While San Diego will provide a sanctuary for fly balls, Street's success will be greatly tied to his ability to limit baserunners. This season, fantasy owners saw Street lower his BB/9 to a career best 1.4. This, however, was offset by a career-worst 9.6 H/9, and will be a factor in mitigating his ERA next year.

At 28, Street has just entered his prime, and the move out west could very well translate into a 2009-like resurgence. He becomes a high-value pick on draft day, one that should greatly out perform his average draft position.

He is best suited for re-draft leagues, however, as long term owners should beware he's on a one-year deal and there are no signs as of yet that San Diego will pursue an extension.

Posted on: December 2, 2011 3:06 pm

Chris Iannetta: Change of Scenery Won't = Change

Welcome, Chris Iannetta: you are the first true sign of change in Anaheim.

For years, the Angels have been committed to the defensively-sound catcher, one who moves well behind the plate, calls a good game and can control the tempo. This glove-over-bat preference is what lead to the jettison of Mike Napoli, which, in turn, helped result in the eventual demise of ex-GM Tony Reagins.

The trade of young pitching prospect Tyler Chatwood for Iannetta signals that Angels GM Jerry Dipoto has complete player personnel control. It’s a foregone conclusion that Jeff Mathis will be handing in his Halo, while Hank Conger may be relegated to backup duty.

But will Iannetta embrace the change of scenery and live up to the fantasy hype he garnered after the 2008 season? Or will he continue to disappoint and frustrate owners?

Injuries have plagued Iannetta in each year of his career. He’s had as much trouble staying healthy as he’s had laying off pitches outside the strike zone, though 2011 was encouraging in both regards. He played a career-best 112 games and managed to lower the number of pitches swung on outside the zone by 3 percent. While that is an improvement from the previous season, it’s still 4 percent higher than 2008.

Even with the improved plate patience, Iannetta was unable to find the form that made him a popular target heading into 2009. One may point to his 2011 final numbers, and blindly argue they are comparable to his career best. However, that type of thinking will lead you down the road of disappointment, a road Iannetta owners know far too well.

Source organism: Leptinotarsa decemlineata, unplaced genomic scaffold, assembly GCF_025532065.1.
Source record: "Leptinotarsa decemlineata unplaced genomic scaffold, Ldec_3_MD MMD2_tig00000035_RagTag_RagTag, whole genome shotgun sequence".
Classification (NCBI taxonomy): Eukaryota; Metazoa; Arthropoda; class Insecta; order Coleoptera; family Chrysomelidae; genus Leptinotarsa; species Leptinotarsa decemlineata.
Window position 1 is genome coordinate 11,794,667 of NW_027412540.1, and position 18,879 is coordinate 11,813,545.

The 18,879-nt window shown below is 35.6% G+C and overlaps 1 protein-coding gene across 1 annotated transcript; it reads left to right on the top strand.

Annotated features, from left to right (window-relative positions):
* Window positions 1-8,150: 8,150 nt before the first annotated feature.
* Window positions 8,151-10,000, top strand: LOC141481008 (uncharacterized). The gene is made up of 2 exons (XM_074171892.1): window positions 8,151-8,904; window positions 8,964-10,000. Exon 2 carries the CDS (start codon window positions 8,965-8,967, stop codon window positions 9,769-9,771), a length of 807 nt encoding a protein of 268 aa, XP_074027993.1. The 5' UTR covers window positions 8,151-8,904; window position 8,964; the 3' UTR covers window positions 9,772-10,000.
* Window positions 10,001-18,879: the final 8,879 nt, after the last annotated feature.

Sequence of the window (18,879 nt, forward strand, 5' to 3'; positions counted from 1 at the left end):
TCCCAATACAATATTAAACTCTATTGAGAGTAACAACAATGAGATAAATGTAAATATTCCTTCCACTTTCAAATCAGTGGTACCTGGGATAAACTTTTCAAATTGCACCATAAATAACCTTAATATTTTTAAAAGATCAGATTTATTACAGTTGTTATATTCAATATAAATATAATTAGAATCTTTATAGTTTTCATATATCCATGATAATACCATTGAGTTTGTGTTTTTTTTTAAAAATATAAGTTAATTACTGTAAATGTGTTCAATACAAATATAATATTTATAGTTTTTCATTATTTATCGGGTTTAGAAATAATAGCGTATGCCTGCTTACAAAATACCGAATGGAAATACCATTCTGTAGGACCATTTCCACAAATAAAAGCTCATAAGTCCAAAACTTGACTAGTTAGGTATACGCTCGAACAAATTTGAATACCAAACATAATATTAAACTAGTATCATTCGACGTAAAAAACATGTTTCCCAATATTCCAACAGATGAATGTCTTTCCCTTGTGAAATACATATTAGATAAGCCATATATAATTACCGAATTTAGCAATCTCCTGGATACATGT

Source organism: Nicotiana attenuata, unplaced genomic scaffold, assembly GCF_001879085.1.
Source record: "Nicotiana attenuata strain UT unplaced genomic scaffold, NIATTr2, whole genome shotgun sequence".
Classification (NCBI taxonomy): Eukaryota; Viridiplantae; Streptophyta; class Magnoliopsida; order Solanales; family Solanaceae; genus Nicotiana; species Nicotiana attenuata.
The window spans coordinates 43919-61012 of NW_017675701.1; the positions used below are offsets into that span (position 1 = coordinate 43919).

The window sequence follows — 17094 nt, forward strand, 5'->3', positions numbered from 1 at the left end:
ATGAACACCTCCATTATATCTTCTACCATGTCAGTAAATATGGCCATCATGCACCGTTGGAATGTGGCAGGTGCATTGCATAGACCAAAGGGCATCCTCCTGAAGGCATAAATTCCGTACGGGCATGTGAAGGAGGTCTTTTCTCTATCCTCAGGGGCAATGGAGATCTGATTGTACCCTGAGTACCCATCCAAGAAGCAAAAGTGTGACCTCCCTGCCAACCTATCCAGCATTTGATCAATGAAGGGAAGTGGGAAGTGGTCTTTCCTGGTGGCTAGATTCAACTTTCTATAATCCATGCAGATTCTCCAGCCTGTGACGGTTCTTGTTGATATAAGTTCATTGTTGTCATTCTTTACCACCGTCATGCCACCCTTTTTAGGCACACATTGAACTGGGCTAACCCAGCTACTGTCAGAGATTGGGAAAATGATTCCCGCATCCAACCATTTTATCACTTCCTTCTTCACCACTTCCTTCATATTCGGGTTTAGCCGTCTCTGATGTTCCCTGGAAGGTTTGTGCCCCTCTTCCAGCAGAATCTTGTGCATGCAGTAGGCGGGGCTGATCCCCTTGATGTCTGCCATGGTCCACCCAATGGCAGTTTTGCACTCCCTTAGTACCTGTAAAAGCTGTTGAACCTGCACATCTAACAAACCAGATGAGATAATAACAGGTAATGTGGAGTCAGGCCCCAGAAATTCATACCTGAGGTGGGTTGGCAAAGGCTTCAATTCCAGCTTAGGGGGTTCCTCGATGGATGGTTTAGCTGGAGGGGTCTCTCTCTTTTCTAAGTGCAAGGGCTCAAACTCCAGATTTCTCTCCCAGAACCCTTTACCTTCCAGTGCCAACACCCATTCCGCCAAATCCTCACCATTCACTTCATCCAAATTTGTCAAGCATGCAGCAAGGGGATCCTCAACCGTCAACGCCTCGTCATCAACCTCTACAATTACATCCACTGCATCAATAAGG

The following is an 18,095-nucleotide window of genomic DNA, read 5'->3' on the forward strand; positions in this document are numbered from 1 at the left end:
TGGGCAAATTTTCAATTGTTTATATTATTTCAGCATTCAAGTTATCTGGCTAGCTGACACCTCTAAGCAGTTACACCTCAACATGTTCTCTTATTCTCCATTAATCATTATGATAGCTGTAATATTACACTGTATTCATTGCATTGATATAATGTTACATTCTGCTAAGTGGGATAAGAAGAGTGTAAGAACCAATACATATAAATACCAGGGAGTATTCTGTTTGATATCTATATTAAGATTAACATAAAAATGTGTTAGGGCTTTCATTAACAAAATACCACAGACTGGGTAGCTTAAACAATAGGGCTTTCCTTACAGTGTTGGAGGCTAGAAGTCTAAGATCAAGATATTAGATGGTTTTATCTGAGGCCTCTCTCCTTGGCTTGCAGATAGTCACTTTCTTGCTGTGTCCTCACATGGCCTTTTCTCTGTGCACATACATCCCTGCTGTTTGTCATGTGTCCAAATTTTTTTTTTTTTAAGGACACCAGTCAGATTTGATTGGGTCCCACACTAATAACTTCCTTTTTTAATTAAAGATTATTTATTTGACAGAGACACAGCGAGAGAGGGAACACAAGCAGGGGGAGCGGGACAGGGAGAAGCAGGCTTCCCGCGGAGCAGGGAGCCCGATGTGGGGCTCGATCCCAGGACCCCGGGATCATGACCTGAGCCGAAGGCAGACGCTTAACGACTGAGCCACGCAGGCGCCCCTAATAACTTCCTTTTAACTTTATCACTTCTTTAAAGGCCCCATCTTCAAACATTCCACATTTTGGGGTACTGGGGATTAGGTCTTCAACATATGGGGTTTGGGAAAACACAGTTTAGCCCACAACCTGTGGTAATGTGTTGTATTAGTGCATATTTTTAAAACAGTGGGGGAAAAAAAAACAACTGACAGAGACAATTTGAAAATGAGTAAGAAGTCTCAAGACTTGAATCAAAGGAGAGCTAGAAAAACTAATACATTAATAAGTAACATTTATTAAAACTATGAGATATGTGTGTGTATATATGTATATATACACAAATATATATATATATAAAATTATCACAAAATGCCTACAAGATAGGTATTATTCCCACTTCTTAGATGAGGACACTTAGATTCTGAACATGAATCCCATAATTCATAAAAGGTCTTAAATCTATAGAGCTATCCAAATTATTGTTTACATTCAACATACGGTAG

I’d value him more if he were staying in Colorado. In 57 games at Coors Field this season, he managed to hit .301 with 10 home runs and 39 RBI. Compare that to his 55 away games that resulted in a .172 average, 4 home runs and 16 RBI, as well as his career home/away splits shown below, and there’s a clear cause for concern.

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While no one expects the power potential to vanish, based on ESPN’s Park Factors, those 14 dingers this season might be the ceiling — Colorado ranked as the second-most favorable park for home run hitters this year, in contrast to Angel Stadium, which ranked 25th.

If you’re looking for a positive sign, the catcher once seen as a poor man’s Napoli might benefit from a change of scenery. Though the psychological effects of a fresh start can’t be measured, it can be presumed that a new opportunity and new instruction will aid the 28-year-old catcher.

But I encourage owners to learn from past performances, and allow someone else to make the horrid mistake of selecting Iannetta on draft day. Believe me, you’ll thank me later.

Posted on: November 26, 2011 4:44 pm

Is Rays Pitcher Matt Moore Worth The Reach?

There are a few things that are certain in fantasy drafts: Derek Jeter will be selected far too high, Dan Haren will be picked too low, and one owner will succumb to temptation reaching for the newest star.

In 2011, based on CBS’s average draft position, Jeremy Hellickson was that player. He was routinely taken ahead of pitchers with greater track records, such as Matt Garza, Ian Kennedy and C.J. Wilson. The early favorite for the reach this year is Matt Moore, which begs the question: is he worth it?

There isn’t a true comparison for Moore, but analyzing his career thus far, along with how Hellickson won American League Rookie of the Year this season, offers us insight on what to expect.

Steve Carter at Scouting the Sally had this to say about Moore:

Moore gets tremendous whip and extension, sitting often reaching 96-97 MPH on his fastball. Reports even have him hitting triple-digits in short spurts.


Moore has a wipeout “slurve” and an emerging change-up that features excellent fade at times. Moore’s “slurve” has the look of a slider, but he calls it a curveball. Regardless of how one defines it, few would disagree it’s simply “disgusting” in the most endearing of ways.